Loving the unloved.

Hurting people hurt people. 

It’s a phrase I’ve had to tell myself until I am blue in the face. The fact is that we cannot control how people treat us. We can step back from these people to protect ourselves, but the initial offense is usually when we are blindsided.

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He entered the van after school with a scowl on his face. He didn’t spill the beans as to what he did during his school day like usual. He is just tired, I told myself. He did stay up later last night.

” Everything ok buddy?”

” Yes I am just tired.”

The afternoon went on as I watched him disrespect me, and say ugly things to his sisters. This wasn’t like his normal behavior. I asked him several times if there was anything he wanted to talk about.

Nothing. On to soccer practice we went.


Trying to watch three children at once and have a conversation with a dear friend had my eyes and ears going in many directions. Luckily the playground was within a few feet from the soccer field, and I could see all three kids at once.

I saw my daughter climb the steps up to the slide. So bravely she attempted each step, one by one she went on with determination to get to the top. She loves to slide, and I love to watch the joy on her face. By the fifth step she falls, lets out a tiny wimper, and looks to see if I noticed.

” It’s ok baby! You can do it!”

She stands to her feet , only to meet a young boy around age 5 yell in her little face.

” You’re so stupid! You just need to shut up and go away!”

I was so taken back that I froze for a moment. My older daughter rushes to her aid, hearing what the boy had said. She gets down to his level, real close to his face and says:

” I heard what you said to my sister. That was mean. If my brother was here he would tell you to stop it!”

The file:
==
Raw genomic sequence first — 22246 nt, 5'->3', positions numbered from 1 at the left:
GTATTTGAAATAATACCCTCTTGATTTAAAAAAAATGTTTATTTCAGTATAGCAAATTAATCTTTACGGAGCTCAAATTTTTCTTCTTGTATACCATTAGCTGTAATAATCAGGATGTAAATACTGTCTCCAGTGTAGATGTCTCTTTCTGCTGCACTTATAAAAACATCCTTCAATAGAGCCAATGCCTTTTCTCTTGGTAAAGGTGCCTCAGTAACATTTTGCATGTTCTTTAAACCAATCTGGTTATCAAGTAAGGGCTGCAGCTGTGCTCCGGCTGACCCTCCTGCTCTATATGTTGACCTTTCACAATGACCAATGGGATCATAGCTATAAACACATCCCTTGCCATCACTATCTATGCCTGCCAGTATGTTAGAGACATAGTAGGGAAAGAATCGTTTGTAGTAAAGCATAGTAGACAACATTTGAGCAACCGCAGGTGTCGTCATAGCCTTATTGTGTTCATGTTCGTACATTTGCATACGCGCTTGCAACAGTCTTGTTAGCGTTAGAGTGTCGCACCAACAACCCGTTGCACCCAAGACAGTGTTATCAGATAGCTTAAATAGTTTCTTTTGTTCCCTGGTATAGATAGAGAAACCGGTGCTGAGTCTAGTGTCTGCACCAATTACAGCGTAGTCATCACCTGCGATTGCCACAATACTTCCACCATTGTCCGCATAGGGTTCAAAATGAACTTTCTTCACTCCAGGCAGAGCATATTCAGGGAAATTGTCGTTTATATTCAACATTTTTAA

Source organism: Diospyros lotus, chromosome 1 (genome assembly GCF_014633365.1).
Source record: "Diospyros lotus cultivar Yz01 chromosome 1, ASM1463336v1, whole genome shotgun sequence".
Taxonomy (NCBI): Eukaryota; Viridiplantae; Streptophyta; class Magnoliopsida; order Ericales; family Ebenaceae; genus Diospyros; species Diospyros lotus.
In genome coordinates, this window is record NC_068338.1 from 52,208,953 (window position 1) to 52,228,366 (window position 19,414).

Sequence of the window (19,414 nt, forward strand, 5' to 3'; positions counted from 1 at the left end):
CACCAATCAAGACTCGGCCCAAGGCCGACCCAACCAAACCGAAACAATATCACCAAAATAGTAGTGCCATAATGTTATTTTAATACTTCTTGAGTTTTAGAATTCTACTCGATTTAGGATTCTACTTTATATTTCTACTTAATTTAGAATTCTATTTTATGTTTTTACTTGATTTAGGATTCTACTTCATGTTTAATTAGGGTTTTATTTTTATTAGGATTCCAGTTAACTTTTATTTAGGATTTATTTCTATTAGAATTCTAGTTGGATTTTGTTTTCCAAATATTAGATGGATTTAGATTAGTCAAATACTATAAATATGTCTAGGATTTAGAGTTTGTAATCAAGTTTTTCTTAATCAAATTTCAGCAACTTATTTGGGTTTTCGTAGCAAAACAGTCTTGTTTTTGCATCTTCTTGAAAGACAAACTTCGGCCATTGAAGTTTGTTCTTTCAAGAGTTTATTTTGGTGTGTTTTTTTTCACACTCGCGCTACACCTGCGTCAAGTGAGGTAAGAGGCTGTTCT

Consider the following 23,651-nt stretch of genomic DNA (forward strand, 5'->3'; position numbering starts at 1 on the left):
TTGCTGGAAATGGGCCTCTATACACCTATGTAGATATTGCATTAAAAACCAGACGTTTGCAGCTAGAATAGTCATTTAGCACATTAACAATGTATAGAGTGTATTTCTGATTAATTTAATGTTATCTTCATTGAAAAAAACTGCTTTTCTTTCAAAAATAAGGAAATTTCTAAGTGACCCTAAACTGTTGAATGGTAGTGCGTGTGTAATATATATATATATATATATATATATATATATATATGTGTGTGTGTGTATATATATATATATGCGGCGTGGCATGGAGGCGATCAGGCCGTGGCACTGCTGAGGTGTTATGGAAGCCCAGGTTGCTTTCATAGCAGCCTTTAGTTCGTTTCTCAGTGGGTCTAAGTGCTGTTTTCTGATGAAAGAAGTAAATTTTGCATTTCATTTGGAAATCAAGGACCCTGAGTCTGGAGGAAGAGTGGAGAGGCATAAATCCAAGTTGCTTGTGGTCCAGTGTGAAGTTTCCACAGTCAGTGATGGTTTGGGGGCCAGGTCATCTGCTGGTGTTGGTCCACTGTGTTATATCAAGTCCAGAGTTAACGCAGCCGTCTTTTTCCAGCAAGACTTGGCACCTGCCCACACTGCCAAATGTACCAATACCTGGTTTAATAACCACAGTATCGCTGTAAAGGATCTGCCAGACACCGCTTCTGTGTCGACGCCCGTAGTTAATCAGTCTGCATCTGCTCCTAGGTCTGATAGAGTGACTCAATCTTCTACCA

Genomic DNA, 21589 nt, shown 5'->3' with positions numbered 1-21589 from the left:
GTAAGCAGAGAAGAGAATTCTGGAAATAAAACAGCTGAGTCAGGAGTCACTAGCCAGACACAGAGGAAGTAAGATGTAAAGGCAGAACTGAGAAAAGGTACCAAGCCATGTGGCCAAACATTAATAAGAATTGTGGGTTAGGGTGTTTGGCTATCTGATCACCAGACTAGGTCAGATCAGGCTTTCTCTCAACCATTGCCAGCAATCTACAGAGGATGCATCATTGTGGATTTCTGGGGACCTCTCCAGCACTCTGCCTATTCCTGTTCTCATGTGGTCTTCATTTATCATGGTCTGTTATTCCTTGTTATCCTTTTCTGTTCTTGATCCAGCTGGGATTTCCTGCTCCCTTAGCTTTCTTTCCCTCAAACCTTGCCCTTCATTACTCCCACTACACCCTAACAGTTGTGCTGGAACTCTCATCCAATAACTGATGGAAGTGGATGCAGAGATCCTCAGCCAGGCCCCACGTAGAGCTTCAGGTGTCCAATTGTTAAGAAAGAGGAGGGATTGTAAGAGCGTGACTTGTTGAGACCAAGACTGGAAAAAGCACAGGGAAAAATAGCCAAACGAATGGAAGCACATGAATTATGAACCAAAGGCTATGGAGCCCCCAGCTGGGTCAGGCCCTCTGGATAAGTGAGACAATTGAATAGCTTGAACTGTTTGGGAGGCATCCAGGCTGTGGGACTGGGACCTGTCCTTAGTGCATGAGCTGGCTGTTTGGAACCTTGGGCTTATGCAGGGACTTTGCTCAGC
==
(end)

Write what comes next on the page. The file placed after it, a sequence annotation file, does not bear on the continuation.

It was then I ran to interject. Slightly proud of my older daughter, and fighting the urge to get too firm with this boy.

I picked up my two year old, kissed her promptly on the head and let her go down the slide. By this time the young boy was on the monkey bars, as if trying to show me he was tough.

I calmly started up a conversation with him.

” Hey buddy, how are you today?”

” I’m fine. I have a green belt in Karate now. Your kid told me that she had a big brother. I could beat him up ya know.”

” Wow. I bet you are very strong. Hey bud, who are you with?”

” My grandpa, he’s over at the other field. He told me to stay here. I don’t need an adult to watch me all the time because I am tough.”

It was then I knew that this handsome, smart kid was hurting. Begging for attention of any kind, so he decided to pick a bone with my daughters. Stir up a little attention, even if it was negative feedback. Perhaps he isn’t shown any love, and in return doesn’t know how to show it to others.

Soccer practice was soon over, and I watched the boy walk to find his Grandfather on the other field.

Our son, having heard the conversation as a family about the boy that was being ugly to his sisters, he stops mid sentence and explodes.

” MOM, I WAS UPSET TODAY BECAUSE SOMEONE PUSHED ME AT SCHOOL. SHE DID IT YESTERDAY TOO. SHE IS MEAN TO EVERYONE. NOT JUST ME MOM.”

There it was.The explanation for his rude behavior. He was angry inside that he had been mistreated. When we are hurt intentionally , it is in our flesh to hurt someone back. In fact, hurt anyone we come into contact with. Does this reasoning excuse or validate our actions? Absolutely not.

This whole day made me wonder a few things:

How many ” problem children” in schools are having trouble adjusting because they are being mistreated in their home life?

How many adults that come across rude and hateful are in a marriage where they are abused?

Before we are quick to point a finger and judge people for their words and actions, we must give them the benefit of the doubt.

Are they hurting? Is the problem that they need to be shown love, Unconditional love?

The boy at the park and the kid at my son’s school have one thing in common.

They lack acceptance for who they are. They lack LOVE.

What if we gave people grace , regardless of their treatment towards us? Do you think we could show them real love, and in exchange soften their hearts? 

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2 thoughts on “Loving the unloved.

  1. Wow. This hit home to me today. And i don’t have kids. Sadly this is often portrayed on an adult level… being rude to someone else bc you have recently been hurt by someone being rude to you. It’s a horrible trickle down reaction. I’m guilty of doing it, but reading this brings me back to the awareness of it. To not only not react poorly when I’m hurt but to also understand when someone acts unjustly towards me, it possibly has nothing to do with me

    Thank you 🙂 you always have insightful posts!

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